Cardiovascular (CV) response consists of changes in CV parameters such as heart rate, blood pressure, and heart contraction force in reaction to an event or set of events. It is significant for multiple reasons, perhaps most notably because research suggests that it affects the development and progression of heart disease. Disease models vary, but most assume that characteristically strong and prolonged CV responses confer health risk.

Psychologists have long suspected linkages between motivational variables and CV response. However, formal study of the linkages was limited for many years. Motivationally based CV response research now flourishes, with researchers in various disciplines considering the role of relevant variables such as effort, incentives, and goals.

This book conveys the amount and diversity of motivationally based CV response research that currently is being conducted. Chapters discuss mechanisms of motivational influence on CV response and apply motivational approaches to studying CV response in different life circumstances. Health implications are considered throughout.

The volume will appeal to scholars and practitioners in numerous specialty areas, including motivation, emotion, psychophysiology, medical/health psychology, social/personality psychology and human factors/ergonomics. It will be a vital research source and could serve as a text or supplement in classes that address motivational, psychophysiological and health issues.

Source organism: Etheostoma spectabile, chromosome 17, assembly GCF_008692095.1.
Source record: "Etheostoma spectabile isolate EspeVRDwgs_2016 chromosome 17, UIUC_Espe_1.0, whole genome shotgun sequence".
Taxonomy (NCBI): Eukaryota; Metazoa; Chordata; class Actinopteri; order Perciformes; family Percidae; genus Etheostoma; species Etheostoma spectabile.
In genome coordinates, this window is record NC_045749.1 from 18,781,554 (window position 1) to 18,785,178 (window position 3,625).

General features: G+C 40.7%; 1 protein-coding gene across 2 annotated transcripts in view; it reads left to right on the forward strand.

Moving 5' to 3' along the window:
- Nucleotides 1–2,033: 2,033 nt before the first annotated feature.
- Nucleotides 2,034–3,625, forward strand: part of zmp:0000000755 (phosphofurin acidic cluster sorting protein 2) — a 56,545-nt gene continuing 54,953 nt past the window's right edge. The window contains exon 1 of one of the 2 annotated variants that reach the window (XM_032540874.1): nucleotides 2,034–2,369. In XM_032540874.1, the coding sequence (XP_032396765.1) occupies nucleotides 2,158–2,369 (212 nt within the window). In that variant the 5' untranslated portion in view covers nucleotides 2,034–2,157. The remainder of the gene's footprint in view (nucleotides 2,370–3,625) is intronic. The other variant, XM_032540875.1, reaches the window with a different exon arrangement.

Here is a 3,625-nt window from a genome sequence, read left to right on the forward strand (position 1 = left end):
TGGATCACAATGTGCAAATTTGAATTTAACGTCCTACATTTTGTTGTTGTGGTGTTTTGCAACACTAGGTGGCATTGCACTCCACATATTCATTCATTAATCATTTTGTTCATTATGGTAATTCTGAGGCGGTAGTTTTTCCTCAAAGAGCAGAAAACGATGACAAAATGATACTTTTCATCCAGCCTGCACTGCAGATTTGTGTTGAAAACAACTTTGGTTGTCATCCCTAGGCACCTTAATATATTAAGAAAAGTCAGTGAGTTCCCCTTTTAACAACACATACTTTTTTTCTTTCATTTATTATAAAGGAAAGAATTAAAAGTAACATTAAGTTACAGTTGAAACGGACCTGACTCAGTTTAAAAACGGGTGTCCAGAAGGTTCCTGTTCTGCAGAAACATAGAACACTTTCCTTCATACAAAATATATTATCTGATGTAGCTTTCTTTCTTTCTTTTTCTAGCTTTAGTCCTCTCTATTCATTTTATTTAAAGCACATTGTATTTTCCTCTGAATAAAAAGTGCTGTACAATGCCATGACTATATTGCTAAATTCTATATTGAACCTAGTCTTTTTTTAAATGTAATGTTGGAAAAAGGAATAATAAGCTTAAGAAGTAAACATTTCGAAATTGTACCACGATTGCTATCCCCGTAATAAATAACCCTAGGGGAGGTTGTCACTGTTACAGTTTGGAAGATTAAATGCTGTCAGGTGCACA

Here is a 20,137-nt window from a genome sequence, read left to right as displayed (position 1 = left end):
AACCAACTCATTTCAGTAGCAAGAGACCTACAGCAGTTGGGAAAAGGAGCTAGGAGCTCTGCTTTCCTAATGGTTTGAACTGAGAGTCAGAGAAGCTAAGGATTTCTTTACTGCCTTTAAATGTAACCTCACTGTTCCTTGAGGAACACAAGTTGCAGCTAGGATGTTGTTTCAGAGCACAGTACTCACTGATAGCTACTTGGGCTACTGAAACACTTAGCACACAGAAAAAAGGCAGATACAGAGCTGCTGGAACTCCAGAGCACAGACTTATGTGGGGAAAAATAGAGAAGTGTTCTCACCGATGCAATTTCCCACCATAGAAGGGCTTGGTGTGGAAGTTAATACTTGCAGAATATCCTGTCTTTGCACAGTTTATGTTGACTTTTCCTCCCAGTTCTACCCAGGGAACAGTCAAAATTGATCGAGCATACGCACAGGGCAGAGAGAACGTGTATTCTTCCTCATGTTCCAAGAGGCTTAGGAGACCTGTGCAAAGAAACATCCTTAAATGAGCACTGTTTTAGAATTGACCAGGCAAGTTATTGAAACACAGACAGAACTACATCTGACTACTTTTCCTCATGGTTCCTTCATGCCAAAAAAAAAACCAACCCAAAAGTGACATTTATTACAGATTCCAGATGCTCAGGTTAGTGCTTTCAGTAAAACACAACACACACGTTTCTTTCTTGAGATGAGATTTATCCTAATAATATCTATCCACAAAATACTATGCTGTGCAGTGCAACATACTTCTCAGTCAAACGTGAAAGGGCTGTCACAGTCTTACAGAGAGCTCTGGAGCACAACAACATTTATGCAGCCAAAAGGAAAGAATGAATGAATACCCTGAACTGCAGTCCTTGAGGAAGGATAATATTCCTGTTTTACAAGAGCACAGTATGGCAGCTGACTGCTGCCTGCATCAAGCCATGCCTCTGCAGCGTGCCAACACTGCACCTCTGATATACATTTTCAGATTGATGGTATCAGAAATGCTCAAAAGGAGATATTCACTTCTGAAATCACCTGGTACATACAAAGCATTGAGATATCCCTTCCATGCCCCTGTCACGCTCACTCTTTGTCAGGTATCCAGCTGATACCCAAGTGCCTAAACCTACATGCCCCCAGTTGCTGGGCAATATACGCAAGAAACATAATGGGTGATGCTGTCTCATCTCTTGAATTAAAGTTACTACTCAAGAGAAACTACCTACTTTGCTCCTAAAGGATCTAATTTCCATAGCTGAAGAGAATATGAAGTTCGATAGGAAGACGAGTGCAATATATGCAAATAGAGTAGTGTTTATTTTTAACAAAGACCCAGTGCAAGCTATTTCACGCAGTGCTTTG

Table of Contents



Rex A. Wright and Guido H. E. Gendolla

I. Mechanisms

A. Neural Integration and Direct Effects of Effort
  1. Integration of Cardiac Function With Cognitive, Motivational, and Emotional Processing: Evidence From Neuroimaging
    Marcus A. Gray and Hugo D. Critchley
  2. Beta-Adrenergic Cardiovascular Reactivity and Adaptation to Stress: The Cardiac Pre-Ejection Period as an Index of Effort
    Robert M. Kelsey
  3. Psychophysiological Processes of Mental Effort Investment
    Stephen H. Fairclough and L. J. M. Mulder
B. Reward Influence and Response Specificity
  1. Cardiovascular Response to Reward
    Michael Richter
  2. Emotion, Motivation, and Cardiovascular Response
    Sylvia D. Kreibig
C. Affect and Stressful Conflict
  1. Emotional Intensity Theory and Its Cardiovascular Implications for Emotional States
    Anca M. Miron and Jack W. Brehm
  2. Gloomy and Lazy? On the Impact of Mood and Depressive Symptoms on Effort-Related Cardiovascular Response
    Guido H. E. Gendolla, Kerstin Brinkmann, and Nicolas Silvestrini
  3. Cardiovascular Reactivity to Stress: The Role of Motivational Conflict
    Justin E. Stanley and Richard J. Contrada
D. Fatigue
  1. Pause and Plan: Self-Regulation and the Heart
    Suzanne C. Segerstrom, Jaime K. Hardy, Daniel R. Evans, and Natalie F. Winters
  2. Multifaceted Effects of Fatigue on Effort and Associated Cardiovascular Responses
    Rex A. Wright and Christopher C. Stewart

II. Applications

A. Health and Cardiovascular Response
  1. Cardiovascular Reactivity and Health
    Stephan Bongard, Mustafa al'Absi, and William R. Lovallo